# In a series of 2n observations, half of them equal a and remaining half -a.If the standard deviation of the observations is 2,then |a| equals ?

Jan 12, 2018

$\left\mid a \right\mid = 2$

#### Explanation:

Recall the definition of standard deviation:

$\sigma = \sqrt{\frac{\sum {\left({x}_{i} - \mu\right)}^{2}}{N}}$

Where $\mu$ is the mean, ${x}_{i}$ are the observations, $\sum$ is the sum, and $N$ is the number of observations.

Let's first find the mean. By definition:

$\mu = \frac{\sum {x}_{i}}{N}$

Recall that $\sum {x}_{i}$ represents the sum of all the observations. Since we have $n$ observations that are $a$ and $n$ observations that are $- a$, we write:

$\mu = \frac{{\overbrace{a + a + \ldots + a}}^{n \text{ times")+overbrace(-a -a-...-a)^(n " times}}}{2 n}$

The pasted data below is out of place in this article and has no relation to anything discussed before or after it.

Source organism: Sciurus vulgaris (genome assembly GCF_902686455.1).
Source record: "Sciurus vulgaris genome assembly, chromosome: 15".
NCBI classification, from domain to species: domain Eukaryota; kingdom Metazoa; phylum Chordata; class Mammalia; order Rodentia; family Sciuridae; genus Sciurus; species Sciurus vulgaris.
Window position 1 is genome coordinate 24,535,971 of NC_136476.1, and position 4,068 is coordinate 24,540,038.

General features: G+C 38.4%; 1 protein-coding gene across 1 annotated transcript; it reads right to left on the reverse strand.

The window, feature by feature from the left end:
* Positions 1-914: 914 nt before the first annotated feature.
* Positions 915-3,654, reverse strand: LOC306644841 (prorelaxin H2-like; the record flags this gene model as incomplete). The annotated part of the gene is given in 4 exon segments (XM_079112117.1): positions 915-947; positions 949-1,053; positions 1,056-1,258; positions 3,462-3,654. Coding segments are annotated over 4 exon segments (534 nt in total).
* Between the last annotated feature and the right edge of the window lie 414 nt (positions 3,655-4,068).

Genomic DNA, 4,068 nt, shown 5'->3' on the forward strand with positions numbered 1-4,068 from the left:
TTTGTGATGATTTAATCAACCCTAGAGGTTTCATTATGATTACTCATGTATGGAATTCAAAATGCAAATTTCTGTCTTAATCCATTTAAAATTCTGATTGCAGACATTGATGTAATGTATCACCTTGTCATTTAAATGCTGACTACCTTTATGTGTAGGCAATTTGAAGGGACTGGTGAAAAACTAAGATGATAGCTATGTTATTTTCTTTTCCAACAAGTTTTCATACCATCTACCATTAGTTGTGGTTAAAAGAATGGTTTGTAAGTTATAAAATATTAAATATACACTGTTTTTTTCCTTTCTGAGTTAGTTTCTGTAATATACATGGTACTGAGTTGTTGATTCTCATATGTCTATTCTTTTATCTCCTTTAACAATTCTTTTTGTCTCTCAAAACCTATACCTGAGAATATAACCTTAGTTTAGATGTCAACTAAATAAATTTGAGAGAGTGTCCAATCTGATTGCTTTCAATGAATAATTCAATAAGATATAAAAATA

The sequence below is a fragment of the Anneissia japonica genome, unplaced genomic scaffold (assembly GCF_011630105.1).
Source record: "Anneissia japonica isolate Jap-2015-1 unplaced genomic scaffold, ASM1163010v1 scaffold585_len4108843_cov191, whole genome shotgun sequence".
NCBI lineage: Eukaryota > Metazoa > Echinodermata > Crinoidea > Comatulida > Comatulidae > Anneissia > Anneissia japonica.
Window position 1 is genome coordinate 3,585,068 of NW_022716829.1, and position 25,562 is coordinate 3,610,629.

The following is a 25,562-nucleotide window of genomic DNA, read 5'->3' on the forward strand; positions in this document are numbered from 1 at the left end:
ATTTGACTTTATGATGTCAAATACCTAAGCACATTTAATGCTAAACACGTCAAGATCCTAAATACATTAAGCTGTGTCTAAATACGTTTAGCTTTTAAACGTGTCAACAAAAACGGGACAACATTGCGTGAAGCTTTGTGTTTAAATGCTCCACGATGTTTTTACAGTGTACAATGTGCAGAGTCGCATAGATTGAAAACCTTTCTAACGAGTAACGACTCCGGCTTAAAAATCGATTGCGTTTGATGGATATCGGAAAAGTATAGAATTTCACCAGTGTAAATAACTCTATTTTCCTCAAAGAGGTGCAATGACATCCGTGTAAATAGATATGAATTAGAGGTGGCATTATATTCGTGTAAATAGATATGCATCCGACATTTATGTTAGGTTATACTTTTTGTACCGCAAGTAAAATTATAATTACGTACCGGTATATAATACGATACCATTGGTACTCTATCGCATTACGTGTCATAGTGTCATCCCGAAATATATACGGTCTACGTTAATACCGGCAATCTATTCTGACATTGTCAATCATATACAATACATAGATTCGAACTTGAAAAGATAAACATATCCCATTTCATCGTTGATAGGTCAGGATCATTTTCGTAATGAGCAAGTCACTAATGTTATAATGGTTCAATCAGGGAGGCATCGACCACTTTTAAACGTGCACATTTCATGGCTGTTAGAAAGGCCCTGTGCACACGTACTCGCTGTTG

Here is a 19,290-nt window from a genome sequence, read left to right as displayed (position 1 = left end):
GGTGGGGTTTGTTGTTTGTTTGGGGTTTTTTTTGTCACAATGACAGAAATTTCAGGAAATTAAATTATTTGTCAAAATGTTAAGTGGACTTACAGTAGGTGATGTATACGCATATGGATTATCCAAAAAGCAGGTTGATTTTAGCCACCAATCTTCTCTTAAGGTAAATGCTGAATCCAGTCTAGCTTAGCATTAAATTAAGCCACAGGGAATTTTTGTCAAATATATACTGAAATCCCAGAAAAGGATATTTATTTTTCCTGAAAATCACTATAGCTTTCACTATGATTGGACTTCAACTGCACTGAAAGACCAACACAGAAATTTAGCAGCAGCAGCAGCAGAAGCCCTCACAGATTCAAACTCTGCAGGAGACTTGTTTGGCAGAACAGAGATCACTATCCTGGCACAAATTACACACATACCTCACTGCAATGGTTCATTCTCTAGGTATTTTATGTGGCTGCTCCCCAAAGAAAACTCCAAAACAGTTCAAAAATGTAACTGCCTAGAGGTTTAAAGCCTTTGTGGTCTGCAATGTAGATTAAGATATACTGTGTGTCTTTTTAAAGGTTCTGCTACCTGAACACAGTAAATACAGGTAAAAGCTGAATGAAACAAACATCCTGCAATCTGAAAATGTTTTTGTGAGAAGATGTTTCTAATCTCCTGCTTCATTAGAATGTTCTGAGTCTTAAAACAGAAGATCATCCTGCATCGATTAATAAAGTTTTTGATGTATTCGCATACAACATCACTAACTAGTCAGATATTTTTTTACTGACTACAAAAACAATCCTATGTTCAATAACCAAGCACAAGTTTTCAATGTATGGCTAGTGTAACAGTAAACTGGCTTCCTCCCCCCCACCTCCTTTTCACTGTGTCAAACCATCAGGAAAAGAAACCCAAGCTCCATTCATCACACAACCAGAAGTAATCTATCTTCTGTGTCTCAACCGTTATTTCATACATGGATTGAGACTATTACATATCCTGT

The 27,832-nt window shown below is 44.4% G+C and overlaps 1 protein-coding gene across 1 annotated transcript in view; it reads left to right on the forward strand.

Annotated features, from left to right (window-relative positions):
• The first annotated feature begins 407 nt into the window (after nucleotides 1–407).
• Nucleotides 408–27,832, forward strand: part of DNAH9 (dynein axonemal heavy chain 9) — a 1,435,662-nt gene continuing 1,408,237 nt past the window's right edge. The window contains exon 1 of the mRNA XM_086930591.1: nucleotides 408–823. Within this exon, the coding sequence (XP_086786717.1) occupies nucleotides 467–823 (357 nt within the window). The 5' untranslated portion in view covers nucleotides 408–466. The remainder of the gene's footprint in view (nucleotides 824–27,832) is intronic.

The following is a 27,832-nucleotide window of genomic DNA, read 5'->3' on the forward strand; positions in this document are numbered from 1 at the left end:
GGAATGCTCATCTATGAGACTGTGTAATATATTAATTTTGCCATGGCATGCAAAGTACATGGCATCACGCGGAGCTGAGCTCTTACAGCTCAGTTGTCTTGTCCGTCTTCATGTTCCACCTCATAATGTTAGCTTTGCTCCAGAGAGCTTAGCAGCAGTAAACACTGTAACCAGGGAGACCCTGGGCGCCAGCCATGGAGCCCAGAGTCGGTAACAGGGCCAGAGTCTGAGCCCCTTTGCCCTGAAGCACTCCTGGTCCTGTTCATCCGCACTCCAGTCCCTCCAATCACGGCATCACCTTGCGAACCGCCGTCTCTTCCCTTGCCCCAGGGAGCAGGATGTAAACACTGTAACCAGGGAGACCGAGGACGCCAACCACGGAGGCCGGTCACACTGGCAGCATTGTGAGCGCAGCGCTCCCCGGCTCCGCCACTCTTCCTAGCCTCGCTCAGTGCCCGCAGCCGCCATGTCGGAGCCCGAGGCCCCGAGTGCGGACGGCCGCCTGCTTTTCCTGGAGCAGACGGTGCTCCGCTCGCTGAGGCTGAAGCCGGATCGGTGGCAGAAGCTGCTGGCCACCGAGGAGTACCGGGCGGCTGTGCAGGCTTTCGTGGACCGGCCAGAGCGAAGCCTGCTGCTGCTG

Which is equivalent to:

$\mu = \frac{n a + n \left(- a\right)}{2 n}$

And, simplifying:

$\mu = 0$

This makes our calculation for the standard deviation much simpler as well:

$\sigma = \sqrt{\frac{\sum {\left({x}_{i} - 0\right)}^{2}}{N}} = \sqrt{\frac{\sum {x}_{i}^{2}}{2 n}}$

Recall that $\sum {x}_{i}^{2}$ means to take the sum of the square of every observation we have. This translates into:

$\sigma = \sqrt{\frac{{\overbrace{{a}^{2} + {a}^{2} + \ldots + {a}^{2}}}^{n \text{ times")+overbrace((-a)^2+(-a)^2+...+(-a)^2)^(n" times}}}{2 n}}$

Which we can rewrite with more mathematical precision as:

$\sigma = \sqrt{\frac{n \left({a}^{2}\right) + n \left({a}^{2}\right)}{2 n}}$

Then, we simplify:

$\sigma = \sqrt{\frac{2 n {a}^{2}}{2 n}} = \sqrt{{a}^{2}} = \left\mid a \right\mid$

We are told that $\sigma = 2$, so

$\left\mid a \right\mid = 2$